Request for Comments on Request for Continued Examination (RCE) Practice
Request For Comments.
The United States Patent and Trademark Office (Office) currently has a backlog of over 90,000 patent applications that have not been examined since the filing of a Request for Continued Examination (RCE). This backlog diverts resources away from the examination of new applications. The Office is continuing its efforts to reduce the RCE backlog. For example, the Office recently implemented a pair of pilot programs—the Quick Path Information Disclosure Statement (QPIDS) pilot program and the After Final Consideration Pilot (AFCP)—designed to reduce the need to file an RCE. The Office is now soliciting public feedback in an effort to better understand the full spectrum of factors that impact the decision to file an RCE. The Office is providing three different avenues for the public to provide their feedback on RCE practice: (1) Through the submission of written comments by electronic mail message over the Internet or by postal mail; (2) through the submission of written comments using a Web-based collaboration tool called IdeaScale®; and (3) through a series of roundtables that the Office is planning to conduct. The Office plans to use the information it obtains to design additional programs and initiatives aimed at reducing RCE filings and the RCE backlog.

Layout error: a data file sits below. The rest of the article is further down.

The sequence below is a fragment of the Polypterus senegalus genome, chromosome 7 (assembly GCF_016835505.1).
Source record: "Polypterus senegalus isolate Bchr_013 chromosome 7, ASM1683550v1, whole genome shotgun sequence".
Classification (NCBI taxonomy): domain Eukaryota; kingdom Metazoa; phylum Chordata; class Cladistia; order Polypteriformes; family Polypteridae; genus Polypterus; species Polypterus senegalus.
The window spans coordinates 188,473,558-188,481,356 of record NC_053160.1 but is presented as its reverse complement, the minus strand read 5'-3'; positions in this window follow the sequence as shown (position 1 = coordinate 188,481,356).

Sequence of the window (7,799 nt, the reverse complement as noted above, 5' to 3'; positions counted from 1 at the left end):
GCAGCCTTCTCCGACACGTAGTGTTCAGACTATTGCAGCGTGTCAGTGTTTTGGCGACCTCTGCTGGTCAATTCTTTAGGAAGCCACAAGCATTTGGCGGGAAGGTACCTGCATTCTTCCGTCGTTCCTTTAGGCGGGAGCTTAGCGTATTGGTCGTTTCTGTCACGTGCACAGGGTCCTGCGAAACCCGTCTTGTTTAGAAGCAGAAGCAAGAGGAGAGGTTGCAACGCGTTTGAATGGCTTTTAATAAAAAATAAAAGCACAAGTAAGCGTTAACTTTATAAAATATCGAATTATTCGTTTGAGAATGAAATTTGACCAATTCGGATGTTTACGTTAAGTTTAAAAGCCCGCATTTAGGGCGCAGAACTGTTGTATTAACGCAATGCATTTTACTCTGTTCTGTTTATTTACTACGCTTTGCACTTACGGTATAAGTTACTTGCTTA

Table of Contents Back to Top
DATES: Back to Top
Comment Deadline Date: Written comments must be received on or before February 4, 2013.
ADDRESSES: Back to Top
Comments should be sent by electronic mail message over the Internet addressed to: firstname.lastname@example.org. Comments may also be submitted by postal mail addressed to: United States Patent and Trademark Office, Mail Stop Comments—Patents, Office of Commissioner for Patents, P.O. Box 1450, Alexandria, VA 22313-1450, marked to the attention of Raul Tamayo. Although comments may be submitted by postal mail, the Office prefers to receive comments by electronic mail message over the Internet in order to facilitate posting on the Office's Internet Web site.
The comments will be available for public inspection at the Office of the Commissioner for Patents, located at Madison Building East, Tenth Floor, 600 Dulany Street, Alexandria, Virginia. Comments also will be available for viewing via the Office's Internet Web site (http://www.uspto.gov). Because comments will be made available for public inspection, information that is not desired to be made public, such as an address or phone number, should not be included in the comments.
FOR FURTHER INFORMATION CONTACT: Back to Top
Raul Tamayo, Legal Advisor, Office of the Deputy Commissioner for Patent Examination Policy (telephone (571) 272-7728; email email@example.com). Alternatively, mail may be addressed to Raul Tamayo, Office of Commissioner for Patents, Attn: RCE Outreach, P.O. Box 1450, Alexandria, VA 22313-1450.
SUPPLEMENTARY INFORMATION: Back to Top